That’s the story Rodgers told Monday night during an appearance on SportsCenter to commemorate Kenny Mayne’s final show on ESPN. It was the first public explanation of how the standoff between him and his team reached this point.
While Rodgers admitted that things changed significantly last year when general manager Brian Gutekunst was traded for the draft of Love, Rodgers’ potential replacement, he suggested his role was more about how that Gutekunst had handled.
“With my situation, look, it was never about a draft pick, picking Jordan,” Rodgers told Mayne. “I love Jordan, he’s a great kid. [We’ve had] a lot of fun working together. I love the coaching staff, I love my teammates, I love the fan base in Green Bay. An incredible 16 years old. It’s just kind of a philosophy and maybe forgetting that it’s the people who make it work. It’s a question of character, it’s a question of culture, it’s doing things the right way. “
Rodgers, 37, has just won his third MVP award. He believes that by playing so well last year – when he led the Packers to a 13-3 record and a place in the NFC Championship game for the second straight season – he changed the Packers’ plans for get away from him. Gutekunst admitted he should have communicated better with Rodgers before trading to take Love at No.26 in the 2020 draft.
“A lot of that was set in motion last year, and the key was just thrown away when I won the MVP title and played the way I played last year,” Rodgers said. during the interview. “It’s just, I think, a fallout of it all. But it’s about the people, and that’s the most important thing. Green Bay has always been about people -om Curly Lambeau being owner and founder to the ’60s with [Vince] Lombardi and Bart Starr and all those amazing names to ’90s teams with coach [Mike] Holmgren and Favrey [Brett Favre] and the Minister of Defense [Reggie White] to the race we did. It’s about people. “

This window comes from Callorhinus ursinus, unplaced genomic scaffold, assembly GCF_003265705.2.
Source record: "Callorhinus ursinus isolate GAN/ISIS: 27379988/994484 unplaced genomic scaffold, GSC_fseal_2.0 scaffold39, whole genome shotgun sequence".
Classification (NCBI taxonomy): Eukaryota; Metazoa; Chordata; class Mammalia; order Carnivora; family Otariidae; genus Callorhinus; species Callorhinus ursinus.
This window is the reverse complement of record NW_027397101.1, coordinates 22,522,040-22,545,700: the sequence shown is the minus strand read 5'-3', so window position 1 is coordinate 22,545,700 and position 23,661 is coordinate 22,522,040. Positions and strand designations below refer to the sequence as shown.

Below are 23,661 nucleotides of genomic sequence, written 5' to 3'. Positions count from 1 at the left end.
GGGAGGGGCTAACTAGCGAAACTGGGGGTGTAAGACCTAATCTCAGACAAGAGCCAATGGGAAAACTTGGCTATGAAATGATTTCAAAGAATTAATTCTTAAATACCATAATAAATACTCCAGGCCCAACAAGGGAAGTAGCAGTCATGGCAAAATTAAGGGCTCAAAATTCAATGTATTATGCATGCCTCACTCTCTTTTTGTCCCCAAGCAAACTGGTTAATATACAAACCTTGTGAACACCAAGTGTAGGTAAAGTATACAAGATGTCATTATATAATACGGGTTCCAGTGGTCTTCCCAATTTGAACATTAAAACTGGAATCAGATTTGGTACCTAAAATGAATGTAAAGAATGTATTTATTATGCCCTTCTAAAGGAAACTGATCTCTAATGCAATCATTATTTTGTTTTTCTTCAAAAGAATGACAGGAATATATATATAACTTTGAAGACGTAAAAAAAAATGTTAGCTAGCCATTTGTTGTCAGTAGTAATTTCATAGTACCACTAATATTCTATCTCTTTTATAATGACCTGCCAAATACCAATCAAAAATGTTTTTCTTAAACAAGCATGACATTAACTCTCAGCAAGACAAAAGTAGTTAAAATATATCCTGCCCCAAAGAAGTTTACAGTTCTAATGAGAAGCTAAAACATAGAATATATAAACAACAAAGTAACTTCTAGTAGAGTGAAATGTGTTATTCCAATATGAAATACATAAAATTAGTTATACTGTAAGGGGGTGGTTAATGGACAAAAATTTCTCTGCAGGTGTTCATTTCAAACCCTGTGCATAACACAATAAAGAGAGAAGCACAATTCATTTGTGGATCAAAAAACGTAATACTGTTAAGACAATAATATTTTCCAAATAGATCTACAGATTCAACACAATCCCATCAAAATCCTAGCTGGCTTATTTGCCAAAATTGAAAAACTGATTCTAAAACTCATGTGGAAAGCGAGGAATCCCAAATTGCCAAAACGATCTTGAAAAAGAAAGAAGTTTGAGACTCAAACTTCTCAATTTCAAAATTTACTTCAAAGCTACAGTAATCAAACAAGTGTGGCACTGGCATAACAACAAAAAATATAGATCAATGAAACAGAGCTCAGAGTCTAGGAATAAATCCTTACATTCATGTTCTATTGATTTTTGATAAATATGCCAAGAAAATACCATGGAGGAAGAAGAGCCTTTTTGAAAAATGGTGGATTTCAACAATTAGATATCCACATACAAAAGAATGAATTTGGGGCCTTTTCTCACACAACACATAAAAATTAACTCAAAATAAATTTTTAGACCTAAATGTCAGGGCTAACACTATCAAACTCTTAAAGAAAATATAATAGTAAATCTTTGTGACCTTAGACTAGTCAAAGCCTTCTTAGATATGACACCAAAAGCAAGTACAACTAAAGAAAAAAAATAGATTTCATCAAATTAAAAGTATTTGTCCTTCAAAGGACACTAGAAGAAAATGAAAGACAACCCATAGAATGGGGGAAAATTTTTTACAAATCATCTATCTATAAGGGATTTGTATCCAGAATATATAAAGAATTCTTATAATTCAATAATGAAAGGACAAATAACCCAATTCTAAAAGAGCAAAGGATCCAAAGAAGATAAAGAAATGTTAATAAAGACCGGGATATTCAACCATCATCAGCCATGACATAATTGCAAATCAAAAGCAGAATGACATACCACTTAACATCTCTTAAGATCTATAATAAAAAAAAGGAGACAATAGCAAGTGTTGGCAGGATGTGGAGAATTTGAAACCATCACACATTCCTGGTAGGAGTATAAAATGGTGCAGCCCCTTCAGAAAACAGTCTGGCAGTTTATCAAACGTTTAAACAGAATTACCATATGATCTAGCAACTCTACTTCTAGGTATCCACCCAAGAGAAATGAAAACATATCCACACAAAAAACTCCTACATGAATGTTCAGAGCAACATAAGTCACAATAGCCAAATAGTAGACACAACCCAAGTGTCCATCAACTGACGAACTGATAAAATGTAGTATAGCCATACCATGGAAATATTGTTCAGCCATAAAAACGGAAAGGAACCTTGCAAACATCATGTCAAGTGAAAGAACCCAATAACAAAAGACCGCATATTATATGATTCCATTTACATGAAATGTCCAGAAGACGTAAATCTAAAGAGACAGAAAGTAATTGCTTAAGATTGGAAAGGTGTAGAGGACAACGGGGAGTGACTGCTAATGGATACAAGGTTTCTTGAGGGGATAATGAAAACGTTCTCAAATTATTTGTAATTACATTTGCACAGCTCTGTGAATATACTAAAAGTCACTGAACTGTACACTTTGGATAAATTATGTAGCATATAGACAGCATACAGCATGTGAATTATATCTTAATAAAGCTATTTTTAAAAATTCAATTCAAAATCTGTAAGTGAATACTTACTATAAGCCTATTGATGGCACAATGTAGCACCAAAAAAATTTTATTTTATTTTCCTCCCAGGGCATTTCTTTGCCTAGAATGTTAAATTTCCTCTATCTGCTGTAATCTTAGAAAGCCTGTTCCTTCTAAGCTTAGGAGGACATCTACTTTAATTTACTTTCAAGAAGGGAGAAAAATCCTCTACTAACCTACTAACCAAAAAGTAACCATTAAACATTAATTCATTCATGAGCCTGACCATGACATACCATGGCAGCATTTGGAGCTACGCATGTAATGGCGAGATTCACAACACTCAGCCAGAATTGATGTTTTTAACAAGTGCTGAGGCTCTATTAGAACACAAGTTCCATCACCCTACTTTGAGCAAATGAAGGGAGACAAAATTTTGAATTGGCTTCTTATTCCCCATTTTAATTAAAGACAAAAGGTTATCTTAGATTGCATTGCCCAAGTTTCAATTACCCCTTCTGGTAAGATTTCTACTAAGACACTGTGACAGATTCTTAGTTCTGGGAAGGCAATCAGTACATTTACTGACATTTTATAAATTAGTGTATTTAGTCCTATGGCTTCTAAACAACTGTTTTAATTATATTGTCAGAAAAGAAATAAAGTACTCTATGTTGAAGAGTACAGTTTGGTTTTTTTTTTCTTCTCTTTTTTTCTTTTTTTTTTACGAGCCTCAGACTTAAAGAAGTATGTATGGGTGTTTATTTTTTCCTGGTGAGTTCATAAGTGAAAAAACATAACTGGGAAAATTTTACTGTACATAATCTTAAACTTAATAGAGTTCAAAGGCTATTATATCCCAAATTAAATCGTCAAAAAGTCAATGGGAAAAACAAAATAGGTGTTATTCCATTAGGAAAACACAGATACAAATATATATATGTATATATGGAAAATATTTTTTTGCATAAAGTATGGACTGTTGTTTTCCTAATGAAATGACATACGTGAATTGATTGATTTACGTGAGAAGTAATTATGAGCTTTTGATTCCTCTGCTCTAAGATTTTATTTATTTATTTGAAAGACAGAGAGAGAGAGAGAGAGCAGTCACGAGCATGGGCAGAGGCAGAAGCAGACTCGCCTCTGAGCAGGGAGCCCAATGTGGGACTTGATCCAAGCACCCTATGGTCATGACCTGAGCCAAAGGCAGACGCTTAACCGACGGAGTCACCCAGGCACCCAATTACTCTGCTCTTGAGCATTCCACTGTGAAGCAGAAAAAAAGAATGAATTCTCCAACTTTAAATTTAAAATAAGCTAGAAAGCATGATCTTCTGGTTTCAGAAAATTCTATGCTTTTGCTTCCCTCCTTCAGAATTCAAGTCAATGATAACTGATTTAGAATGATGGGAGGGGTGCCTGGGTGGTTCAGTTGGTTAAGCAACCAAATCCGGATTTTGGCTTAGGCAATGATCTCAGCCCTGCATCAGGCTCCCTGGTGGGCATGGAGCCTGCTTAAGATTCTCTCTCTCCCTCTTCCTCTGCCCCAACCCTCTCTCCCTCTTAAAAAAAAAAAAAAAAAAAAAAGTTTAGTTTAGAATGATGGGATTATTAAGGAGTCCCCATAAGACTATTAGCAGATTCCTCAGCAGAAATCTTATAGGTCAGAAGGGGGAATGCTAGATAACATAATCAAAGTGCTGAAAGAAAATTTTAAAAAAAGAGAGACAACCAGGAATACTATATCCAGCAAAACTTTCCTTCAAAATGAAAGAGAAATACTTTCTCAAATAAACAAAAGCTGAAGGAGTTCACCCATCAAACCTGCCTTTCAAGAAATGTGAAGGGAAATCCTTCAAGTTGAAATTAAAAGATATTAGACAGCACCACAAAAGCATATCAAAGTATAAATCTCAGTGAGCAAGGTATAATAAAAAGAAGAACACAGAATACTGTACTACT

Rodgers praised just about everyone except Gutekunst and the Packers front office, confirming a report from ESPN’s Adam Schefter in April that Rodgers had become unhappy with that part of the organization.
“I think sometimes people forget what really makes an organization,” Rodgers said Monday. “The story is important, the legacy of so many who came before you. But folks, this is the most important thing. People make an organization, people make a business and sometimes it gets forgotten. The culture is built brick by brick, it was founded by the people, not by the organization, nor by the building, nor by the society.
“I’ve had the chance to play with a number of amazing and amazing people and I’ve been able to work for amazing people as well. These are the people who build the foundations of these entities. I think sometimes we forget that. “
Rodgers confirmed ESPN’s report on Monday that he skipped the team’s first OTA session, but declined to say how he wanted the situation to end. Although the OTAs are volunteers, Rodgers will miss a $ 500,000 training bonus related to participation in the off-season program.
If Rodgers does not show up for next month’s minicamp, he is liable to a fine of $ 93,085 ($ 15,515 for the first day missed, $ 31,030 for the second day missed and $ 46,540 for the third day). lack). It would become even more expensive at training camp. There is a mandatory fine of $ 50,000 per day missed, plus one week’s regular season pay for each preseason game missed.
If Rodgers wants Gutekunst removed from his role as chief executive as a condition of his return, it seems unlikely. The Packers have remained committed to Gutekunst, and he insisted he won’t trade Rodgers, who still has three years on his contract.